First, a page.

The world of yesterday is no longer the world youth are heading into. This era is characterized by rapid advancements in technology and today’s youth are at the forefront of the revolution. So much has changed emerging from the COVID-19 pandemic. Even nearly three years later, we are still witnessing the lasting implications of the crisis. Whether that be through an influx of digital meetings and events, to in-person interaction, the world is changing, and so are we. Young brains are actively reinventing conventional paradigms and redefining the future of education, the workplace, and the economy as a whole.
Adapting to a New Work Rhythm
Three years ago, the whole world had shut down. Consumer inflation was at a 30-year high and prices soared (Statistics Canada, 2023). Students, who typically weren't confined to their homes for longer than summer break, spent nearly a year glued behind a screen to attend school. Teachers found themselves trying to connect with students through a digital portal rather than face-to-face.
With this new change in the education landscape came adaptation from the student population. The newfound independence and flexibility led students to explore the advent of online resources, personalized learning software and more notoriously, artificial intelligence, to aid their learning. Students could now more effectively tailor their own learning and supplement areas they saw fit. Some students used these online resources to get ahead of the normal curve and develop their skills.
Fueled by educational institutions, a market of enthusiastic students, and a rise in the use of smart devices around the world, the market for online education has expanded accordingly. The estimated global market for online education is expected to expand between 8% and 13% annually, from $222 billion in 2020 to over $350 billion come 2025 (Statistics Canada, 2022). This trend has leaked into the job sector as well, with digital literacy becoming a foundational skill in many workplaces.
In an interview with BBC, Ying Zhou, the director of the Future of Work Research Centre at the University of Surrey said:
"Every time technology is developed it pushes up the workforce’s skill requirements. It becomes a race between digital skills and technology: the faster it advances, the quicker we have to update our skills. The bar is being raised all the time." (Christian, 2022)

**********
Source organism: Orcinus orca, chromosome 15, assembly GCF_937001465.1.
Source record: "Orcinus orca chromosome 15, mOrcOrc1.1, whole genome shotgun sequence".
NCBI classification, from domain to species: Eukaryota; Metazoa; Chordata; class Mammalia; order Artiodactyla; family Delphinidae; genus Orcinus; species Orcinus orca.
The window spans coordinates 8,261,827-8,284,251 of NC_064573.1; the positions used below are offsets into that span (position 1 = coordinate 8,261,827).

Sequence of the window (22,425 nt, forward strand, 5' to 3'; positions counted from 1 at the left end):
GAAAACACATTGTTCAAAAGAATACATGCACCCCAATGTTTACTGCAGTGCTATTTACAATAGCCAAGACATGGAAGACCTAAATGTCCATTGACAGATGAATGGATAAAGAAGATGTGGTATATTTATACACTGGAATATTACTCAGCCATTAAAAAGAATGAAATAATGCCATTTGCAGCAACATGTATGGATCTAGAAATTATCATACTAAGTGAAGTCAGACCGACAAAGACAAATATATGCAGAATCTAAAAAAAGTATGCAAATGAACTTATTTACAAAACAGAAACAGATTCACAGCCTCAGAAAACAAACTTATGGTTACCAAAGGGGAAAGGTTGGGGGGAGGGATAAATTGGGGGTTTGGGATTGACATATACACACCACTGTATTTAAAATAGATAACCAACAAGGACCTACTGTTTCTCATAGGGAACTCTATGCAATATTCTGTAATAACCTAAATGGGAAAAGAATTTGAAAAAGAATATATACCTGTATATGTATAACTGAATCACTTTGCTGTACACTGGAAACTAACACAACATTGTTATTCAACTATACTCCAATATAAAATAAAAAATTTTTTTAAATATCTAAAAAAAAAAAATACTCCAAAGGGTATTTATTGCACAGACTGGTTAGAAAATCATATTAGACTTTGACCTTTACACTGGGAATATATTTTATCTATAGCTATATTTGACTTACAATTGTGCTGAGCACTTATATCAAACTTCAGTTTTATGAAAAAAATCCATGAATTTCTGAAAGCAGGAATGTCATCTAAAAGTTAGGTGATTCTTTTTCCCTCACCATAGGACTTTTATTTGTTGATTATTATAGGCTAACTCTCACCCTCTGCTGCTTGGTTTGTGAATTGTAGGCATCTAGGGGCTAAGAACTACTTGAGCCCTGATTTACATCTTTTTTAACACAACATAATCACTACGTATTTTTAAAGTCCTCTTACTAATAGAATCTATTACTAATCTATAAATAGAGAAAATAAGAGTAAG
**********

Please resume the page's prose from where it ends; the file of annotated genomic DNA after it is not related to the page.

Essentially, to stay competitive in your workplace, you must be constantly updating your digital skillset. Fortunately, though, most students are already doing this, but how exactly is this ripple affecting the pool that is our economy?
With the change in learning and work styles comes new priorities that mark a genesis in the technological era. There are new industries wholly built off of the digital realm, where negotiations, transactions and goods alike are all anchored in 0s and 1s.
The pandemic led to companies discovering that some of the operational load could be offset to online domains without much issue. Consequently, many companies have made some of their operations remote or hybrid to cut costs and increase accessibility. Companies discovered that some of the operational load could be offset to online domains without much issue. Meetings, conferences, orientations, courses and more can be easily hosted online.
On an individual scale, the effects of the digital job sector are conspicuous. Working from home has spiked in popularity with 98% of workers wanting to have remote work as an option (Haan, 2023). On-site work though is far from obsolete with 93% of employers planning to continue conducting job interviews remotely.
Another interesting consequence of the digital era is the rise in youth-led organizations. This phenomenon can be attributed to a variety of factors, including the dwindling availability of traditional employment, leadership and volunteer opportunities during the pandemic and the newfound surplus of time that many students have had on their hands (Zhi, 2020). Regardless of the driving force behind their creation, there has been a rise in youth-led groups appearing on the scene. However, a concerning trend has developed with this expansion: many of these efforts become dormant and fade out a few months after launch.
It is worth noting that many of these youth-led groups share a similar goal, which typically aligns with the "By Youth, For Youth." concept (Zhi, 2020). This similarity raises several significant questions. Why do so many of these organizations struggle to be relevant and long-lived? What elements play a role in their eventual inactivity? What inspires young people to start on the difficult route of launching a new initiative from scratch? Investigating the motivations and dynamics of these young-led groups can give important insights into the changing landscape of youth involvement, innovation and our economy.
Imagine this digital era as a pebble dropped into the pond of tradition, its ripples of change touching every facet of our lives. We're at the heart of an exciting transformation where objectives evolve, work dynamics shift, and initiatives rise. Remote operations, virtual job interviews and hybrid work models add to the whirlwind. These shifts reflect our resilience during the pandemic and signal a future where technology and human creativity fuse to reshape community interaction. But how exactly will these ripples be felt in the future and sculpt the economy and society?
Effects on The Economy
The COVID-19 pandemic has unquestionably altered our lives in several ways. One of the most significant developments was the widespread acceptance of remote and hybrid forms of education and work. While the change to online learning initially responded to the healthcare crisis, its economic consequences have been profound and transformative.